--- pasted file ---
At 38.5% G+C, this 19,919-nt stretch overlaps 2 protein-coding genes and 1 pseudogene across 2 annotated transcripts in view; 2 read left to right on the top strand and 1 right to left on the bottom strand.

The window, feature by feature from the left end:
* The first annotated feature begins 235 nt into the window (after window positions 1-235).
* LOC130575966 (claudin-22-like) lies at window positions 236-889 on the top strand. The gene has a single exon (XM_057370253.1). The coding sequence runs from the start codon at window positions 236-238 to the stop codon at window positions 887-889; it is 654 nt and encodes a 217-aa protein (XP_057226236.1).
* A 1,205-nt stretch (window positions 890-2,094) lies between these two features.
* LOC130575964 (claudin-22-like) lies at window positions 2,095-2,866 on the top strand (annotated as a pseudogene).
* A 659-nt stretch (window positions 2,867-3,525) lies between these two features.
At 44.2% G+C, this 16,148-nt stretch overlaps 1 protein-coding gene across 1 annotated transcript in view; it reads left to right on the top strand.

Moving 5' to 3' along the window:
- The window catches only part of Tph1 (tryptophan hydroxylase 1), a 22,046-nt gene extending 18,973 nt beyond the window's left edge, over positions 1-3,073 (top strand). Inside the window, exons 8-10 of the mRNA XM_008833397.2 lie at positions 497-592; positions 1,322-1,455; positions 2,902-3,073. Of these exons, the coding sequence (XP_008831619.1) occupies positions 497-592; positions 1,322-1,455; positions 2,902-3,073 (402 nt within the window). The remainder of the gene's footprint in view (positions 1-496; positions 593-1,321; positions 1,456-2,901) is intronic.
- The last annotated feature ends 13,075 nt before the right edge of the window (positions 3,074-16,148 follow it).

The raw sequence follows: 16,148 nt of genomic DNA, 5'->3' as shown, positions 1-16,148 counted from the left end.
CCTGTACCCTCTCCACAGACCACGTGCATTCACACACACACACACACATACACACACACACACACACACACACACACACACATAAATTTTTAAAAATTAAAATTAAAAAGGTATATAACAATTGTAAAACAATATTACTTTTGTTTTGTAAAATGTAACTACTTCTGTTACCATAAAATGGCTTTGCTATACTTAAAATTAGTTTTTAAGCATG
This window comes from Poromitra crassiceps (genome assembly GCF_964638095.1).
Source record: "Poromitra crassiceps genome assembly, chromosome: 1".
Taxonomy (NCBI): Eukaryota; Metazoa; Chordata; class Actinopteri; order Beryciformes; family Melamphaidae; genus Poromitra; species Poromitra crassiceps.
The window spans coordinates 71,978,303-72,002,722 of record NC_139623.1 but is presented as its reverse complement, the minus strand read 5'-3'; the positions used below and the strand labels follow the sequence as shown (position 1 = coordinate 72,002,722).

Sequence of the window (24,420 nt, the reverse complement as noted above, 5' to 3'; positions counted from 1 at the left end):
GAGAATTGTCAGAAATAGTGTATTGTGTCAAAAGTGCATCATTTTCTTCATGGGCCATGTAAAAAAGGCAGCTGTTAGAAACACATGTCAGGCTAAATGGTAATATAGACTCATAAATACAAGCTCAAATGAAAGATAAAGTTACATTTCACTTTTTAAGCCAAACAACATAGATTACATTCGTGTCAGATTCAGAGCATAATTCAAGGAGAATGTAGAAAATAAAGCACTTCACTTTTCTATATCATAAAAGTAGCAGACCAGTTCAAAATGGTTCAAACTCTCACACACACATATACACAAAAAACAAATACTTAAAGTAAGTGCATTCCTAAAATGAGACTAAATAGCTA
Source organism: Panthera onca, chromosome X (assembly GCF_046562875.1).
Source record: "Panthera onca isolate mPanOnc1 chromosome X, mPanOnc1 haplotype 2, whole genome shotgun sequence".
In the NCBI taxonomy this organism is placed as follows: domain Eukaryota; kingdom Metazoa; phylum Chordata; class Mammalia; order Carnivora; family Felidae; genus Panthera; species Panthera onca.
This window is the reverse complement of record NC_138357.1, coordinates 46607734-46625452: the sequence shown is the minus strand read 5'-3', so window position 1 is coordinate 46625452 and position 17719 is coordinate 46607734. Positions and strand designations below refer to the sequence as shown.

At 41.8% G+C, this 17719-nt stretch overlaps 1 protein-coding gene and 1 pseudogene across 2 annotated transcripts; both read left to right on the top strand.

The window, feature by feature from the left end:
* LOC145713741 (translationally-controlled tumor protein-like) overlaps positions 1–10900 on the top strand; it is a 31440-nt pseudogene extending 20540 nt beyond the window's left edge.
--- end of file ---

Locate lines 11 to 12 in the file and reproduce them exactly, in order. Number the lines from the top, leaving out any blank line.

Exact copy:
- The last annotated feature ends 13,075 nt before the right edge of the window (positions 3,074-16,148 follow it).

The raw sequence follows: 16,148 nt of genomic DNA, 5'->3' as shown, positions 1-16,148 counted from the left end.